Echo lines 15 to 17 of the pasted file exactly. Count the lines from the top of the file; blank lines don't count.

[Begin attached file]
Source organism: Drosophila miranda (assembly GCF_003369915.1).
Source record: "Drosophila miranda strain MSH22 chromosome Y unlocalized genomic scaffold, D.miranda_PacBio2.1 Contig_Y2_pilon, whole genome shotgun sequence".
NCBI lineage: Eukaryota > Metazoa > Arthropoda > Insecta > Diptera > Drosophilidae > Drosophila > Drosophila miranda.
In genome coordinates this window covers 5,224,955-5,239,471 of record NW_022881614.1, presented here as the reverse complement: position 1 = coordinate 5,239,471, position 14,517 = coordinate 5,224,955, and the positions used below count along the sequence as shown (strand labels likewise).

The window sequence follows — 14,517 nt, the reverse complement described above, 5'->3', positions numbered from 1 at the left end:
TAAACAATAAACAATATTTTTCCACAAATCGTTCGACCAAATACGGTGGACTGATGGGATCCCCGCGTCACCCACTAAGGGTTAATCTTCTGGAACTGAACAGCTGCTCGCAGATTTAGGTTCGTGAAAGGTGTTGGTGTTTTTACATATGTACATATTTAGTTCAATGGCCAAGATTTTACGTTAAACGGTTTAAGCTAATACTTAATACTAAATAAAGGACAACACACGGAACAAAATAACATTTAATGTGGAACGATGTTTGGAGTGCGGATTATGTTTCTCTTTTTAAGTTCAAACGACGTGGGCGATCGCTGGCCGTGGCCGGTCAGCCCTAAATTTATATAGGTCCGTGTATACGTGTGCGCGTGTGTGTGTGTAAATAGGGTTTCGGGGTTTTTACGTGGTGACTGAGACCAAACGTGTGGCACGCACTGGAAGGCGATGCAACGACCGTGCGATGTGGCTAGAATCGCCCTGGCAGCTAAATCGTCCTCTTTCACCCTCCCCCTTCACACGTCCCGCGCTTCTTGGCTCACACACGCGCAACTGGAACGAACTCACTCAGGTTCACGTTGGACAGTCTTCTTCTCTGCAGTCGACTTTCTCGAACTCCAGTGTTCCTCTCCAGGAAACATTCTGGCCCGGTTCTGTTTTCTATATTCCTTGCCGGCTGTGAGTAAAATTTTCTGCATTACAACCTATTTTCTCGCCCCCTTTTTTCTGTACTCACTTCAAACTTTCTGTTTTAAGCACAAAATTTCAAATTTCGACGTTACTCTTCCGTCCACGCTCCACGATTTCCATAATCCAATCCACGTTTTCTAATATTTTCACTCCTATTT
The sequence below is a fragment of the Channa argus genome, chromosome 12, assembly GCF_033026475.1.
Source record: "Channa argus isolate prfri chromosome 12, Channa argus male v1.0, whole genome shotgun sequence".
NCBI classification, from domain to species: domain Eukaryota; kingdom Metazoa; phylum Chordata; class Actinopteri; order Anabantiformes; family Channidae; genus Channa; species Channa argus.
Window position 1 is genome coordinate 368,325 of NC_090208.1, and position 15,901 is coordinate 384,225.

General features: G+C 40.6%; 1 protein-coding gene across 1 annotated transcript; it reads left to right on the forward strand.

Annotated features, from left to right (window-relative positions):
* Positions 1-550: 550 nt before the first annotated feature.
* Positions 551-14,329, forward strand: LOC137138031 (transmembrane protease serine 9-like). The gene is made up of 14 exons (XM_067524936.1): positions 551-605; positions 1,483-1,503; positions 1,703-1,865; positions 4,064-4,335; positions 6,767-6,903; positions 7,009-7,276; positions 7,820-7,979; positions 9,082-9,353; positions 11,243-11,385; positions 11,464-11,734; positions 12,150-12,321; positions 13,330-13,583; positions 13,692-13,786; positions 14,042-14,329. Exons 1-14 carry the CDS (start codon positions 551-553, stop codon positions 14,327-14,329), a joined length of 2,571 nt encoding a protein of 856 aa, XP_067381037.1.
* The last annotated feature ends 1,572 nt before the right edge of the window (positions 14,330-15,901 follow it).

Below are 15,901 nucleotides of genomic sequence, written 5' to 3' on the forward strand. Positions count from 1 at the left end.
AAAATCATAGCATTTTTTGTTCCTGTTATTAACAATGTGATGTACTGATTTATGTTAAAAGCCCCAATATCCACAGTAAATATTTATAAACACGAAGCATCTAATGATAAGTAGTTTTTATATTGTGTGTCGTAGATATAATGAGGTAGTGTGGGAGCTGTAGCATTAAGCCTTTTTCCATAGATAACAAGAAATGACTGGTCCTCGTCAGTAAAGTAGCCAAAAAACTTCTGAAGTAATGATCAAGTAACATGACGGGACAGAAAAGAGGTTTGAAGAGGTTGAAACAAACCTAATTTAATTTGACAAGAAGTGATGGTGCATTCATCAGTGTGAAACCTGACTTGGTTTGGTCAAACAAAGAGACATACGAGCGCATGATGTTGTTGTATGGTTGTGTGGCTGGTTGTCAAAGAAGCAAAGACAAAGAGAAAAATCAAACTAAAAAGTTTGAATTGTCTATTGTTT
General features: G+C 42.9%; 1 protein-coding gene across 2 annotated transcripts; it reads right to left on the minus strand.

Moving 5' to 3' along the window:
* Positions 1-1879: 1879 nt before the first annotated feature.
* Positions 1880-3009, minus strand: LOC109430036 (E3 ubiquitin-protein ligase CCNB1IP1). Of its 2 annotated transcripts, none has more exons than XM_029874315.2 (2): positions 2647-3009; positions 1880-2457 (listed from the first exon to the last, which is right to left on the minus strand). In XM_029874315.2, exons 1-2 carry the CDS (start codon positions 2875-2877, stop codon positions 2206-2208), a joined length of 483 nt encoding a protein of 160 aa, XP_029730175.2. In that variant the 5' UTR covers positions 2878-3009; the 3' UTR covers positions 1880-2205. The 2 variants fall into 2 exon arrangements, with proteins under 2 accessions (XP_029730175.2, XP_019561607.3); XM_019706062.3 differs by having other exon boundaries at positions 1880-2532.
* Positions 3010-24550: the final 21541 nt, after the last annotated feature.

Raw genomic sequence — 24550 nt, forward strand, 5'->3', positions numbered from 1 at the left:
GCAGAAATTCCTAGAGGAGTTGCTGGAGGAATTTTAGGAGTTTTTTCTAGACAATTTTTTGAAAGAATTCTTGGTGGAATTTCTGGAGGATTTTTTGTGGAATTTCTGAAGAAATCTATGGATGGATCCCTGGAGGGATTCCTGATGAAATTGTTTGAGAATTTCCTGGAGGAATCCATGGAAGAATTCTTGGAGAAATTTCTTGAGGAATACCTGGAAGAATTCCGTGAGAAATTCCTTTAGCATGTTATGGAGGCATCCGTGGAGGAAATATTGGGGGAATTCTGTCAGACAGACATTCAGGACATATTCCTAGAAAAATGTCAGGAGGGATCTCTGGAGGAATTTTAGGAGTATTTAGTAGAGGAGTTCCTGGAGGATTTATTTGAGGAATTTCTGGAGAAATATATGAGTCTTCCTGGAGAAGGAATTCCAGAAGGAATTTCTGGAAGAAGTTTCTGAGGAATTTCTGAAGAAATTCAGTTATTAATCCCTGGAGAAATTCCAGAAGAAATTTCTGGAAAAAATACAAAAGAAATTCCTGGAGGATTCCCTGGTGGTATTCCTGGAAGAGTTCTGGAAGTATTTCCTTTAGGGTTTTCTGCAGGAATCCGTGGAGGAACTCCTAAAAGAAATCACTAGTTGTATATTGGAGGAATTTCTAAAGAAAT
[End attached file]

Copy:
* The last annotated feature ends 1,572 nt before the right edge of the window (positions 14,330-15,901 follow it).

Below are 15,901 nucleotides of genomic sequence, written 5' to 3' on the forward strand. Positions count from 1 at the left end.
AAAATCATAGCATTTTTTGTTCCTGTTATTAACAATGTGATGTACTGATTTATGTTAAAAGCCCCAATATCCACAGTAAATATTTATAAACACGAAGCATCTAATGATAAGTAGTTTTTATATTGTGTGTCGTAGATATAATGAGGTAGTGTGGGAGCTGTAGCATTAAGCCTTTTTCCATAGATAACAAGAAATGACTGGTCCTCGTCAGTAAAGTAGCCAAAAAACTTCTGAAGTAATGATCAAGTAACATGACGGGACAGAAAAGAGGTTTGAAGAGGTTGAAACAAACCTAATTTAATTTGACAAGAAGTGATGGTGCATTCATCAGTGTGAAACCTGACTTGGTTTGGTCAAACAAAGAGACATACGAGCGCATGATGTTGTTGTATGGTTGTGTGGCTGGTTGTCAAAGAAGCAAAGACAAAGAGAAAAATCAAACTAAAAAGTTTGAATTGTCTATTGTTT